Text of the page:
“Both of these agreements reflect changes that are tectonic in their effect in this region,” said Bolton, adding that the move to peace could be attributed to a decreased concern over Palestinian issues, rising concern about a nuclear Iran, and concerns about American staying power as an influence in the region.

Those forces will result in more peace agreements “sooner rather than later.”

Petraeus, who commanded American military efforts in both Afghanistan and Iraq, said that another major piece that brought the deals together was Israel’s agreement to halt settler incursions into disputed land, at least temporarily.

“There are lots of pluses here, it is clearly a positive step forward,” he said. “The question is, can it stick? There’s not much else here for the Palestinians.”

Petraeus added those small gains are the best that can be hoped for now. Anything more will have to wait for new leadership in Israel and the Palestinian Authority.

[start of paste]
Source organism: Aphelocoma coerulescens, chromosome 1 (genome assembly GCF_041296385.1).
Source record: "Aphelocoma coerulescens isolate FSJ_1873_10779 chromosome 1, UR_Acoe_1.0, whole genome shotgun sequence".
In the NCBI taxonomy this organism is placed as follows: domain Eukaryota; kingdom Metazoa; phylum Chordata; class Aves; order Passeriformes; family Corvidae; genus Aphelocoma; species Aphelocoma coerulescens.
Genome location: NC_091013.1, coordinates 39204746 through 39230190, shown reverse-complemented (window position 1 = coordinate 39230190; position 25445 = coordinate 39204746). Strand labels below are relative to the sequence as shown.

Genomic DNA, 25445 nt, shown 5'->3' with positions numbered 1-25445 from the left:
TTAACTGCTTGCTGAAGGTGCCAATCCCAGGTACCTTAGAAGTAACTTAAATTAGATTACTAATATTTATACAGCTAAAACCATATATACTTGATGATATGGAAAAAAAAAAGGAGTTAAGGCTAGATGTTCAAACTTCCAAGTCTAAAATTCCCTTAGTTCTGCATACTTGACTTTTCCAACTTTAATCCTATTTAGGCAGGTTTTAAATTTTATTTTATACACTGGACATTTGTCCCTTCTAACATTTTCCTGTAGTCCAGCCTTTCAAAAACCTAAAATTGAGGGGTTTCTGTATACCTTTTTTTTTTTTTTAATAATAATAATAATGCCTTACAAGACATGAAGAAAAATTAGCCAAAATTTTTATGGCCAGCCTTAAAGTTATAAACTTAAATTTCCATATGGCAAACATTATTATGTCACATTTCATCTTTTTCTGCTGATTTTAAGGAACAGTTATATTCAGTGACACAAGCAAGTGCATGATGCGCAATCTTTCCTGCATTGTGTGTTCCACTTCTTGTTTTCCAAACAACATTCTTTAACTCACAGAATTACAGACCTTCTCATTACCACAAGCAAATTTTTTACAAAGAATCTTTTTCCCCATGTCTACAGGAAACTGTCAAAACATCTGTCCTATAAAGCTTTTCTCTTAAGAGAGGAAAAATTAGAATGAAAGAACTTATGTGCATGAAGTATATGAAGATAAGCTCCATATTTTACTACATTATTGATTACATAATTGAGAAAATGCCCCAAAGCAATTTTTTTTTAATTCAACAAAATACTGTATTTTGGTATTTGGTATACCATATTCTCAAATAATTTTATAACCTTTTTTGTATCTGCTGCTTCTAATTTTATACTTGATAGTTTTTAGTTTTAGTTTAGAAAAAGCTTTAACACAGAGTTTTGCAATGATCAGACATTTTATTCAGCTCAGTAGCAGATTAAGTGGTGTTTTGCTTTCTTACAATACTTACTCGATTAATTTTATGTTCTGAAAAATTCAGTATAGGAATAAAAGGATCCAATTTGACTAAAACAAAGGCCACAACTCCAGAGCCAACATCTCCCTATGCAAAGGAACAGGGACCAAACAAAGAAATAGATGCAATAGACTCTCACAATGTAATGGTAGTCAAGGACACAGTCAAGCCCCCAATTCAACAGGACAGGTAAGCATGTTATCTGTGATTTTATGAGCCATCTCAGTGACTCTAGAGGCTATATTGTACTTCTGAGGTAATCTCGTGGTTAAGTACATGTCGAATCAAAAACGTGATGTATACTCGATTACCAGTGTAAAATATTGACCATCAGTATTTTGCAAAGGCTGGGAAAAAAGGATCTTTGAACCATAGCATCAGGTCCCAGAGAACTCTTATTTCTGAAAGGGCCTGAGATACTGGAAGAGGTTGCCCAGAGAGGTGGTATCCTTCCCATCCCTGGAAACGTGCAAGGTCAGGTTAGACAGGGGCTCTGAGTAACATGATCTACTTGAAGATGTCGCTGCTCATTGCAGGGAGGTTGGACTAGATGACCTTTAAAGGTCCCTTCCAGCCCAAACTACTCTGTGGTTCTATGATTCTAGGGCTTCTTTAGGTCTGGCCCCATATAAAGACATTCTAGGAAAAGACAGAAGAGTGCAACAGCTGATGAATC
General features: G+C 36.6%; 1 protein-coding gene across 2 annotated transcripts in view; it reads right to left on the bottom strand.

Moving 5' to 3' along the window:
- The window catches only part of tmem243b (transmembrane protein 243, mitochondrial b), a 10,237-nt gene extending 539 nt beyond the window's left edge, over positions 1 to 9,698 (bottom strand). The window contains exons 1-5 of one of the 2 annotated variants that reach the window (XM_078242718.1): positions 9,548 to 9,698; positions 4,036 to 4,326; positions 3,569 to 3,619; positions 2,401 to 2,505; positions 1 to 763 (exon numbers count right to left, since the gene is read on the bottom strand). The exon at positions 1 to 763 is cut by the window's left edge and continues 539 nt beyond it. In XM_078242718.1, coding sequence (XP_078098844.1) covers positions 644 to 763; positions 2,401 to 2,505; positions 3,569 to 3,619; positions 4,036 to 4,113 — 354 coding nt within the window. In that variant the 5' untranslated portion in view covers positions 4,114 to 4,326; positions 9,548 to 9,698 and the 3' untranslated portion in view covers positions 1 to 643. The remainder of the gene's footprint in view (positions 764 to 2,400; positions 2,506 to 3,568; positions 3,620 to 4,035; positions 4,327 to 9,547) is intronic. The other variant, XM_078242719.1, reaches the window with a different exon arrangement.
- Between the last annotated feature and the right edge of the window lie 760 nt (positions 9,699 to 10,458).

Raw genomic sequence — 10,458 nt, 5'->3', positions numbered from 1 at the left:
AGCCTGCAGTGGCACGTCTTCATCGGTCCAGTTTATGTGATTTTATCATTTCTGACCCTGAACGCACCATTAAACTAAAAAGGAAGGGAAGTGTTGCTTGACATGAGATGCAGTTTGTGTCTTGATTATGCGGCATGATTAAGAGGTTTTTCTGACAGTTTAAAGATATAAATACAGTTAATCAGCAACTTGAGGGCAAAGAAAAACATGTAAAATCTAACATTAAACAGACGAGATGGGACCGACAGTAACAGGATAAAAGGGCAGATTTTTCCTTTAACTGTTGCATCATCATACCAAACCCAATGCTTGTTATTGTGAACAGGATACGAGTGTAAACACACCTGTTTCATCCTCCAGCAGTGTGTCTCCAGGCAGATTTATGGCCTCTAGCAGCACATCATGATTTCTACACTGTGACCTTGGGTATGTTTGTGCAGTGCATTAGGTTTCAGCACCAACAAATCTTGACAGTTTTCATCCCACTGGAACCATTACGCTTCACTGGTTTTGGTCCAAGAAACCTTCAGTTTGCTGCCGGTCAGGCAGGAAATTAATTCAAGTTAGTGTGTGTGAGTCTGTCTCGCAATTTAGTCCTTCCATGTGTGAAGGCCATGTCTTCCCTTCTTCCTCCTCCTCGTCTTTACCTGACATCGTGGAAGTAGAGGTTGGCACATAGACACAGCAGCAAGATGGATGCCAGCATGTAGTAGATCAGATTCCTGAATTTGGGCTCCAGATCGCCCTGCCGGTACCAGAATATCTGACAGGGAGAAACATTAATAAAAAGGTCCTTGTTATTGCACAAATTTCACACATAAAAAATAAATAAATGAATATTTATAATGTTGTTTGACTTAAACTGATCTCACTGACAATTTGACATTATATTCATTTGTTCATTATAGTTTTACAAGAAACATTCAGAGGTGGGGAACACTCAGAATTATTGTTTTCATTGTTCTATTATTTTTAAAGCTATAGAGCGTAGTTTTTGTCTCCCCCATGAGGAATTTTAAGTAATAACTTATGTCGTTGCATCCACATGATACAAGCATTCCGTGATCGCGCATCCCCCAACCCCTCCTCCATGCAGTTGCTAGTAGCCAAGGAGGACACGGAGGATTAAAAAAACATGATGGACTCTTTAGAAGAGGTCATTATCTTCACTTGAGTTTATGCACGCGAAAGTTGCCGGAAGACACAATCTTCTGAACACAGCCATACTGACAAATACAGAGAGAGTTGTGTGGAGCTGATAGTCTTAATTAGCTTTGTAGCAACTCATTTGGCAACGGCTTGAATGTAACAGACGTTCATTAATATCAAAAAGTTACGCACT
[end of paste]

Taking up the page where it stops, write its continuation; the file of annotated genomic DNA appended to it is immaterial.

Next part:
“Now isn’t the time to be swinging for the fences,” he said. “This is the time to hit singles and doubles, no home runs.”

There are also potential benefits to the region from some parts of the so-called Deal of the Century, Petraeus noted. Among those are the creation of a 25-mile long tunnel between the West Bank and Gaza Strip; allowing travel between the regions without having to pass through Israeli checkpoints; ideas about developing the Red Sea-area Egyptian Riviera that could bring economic benefit to Palestinians; and Israel’s prospects of becoming an energy superpower through the development of natural gas.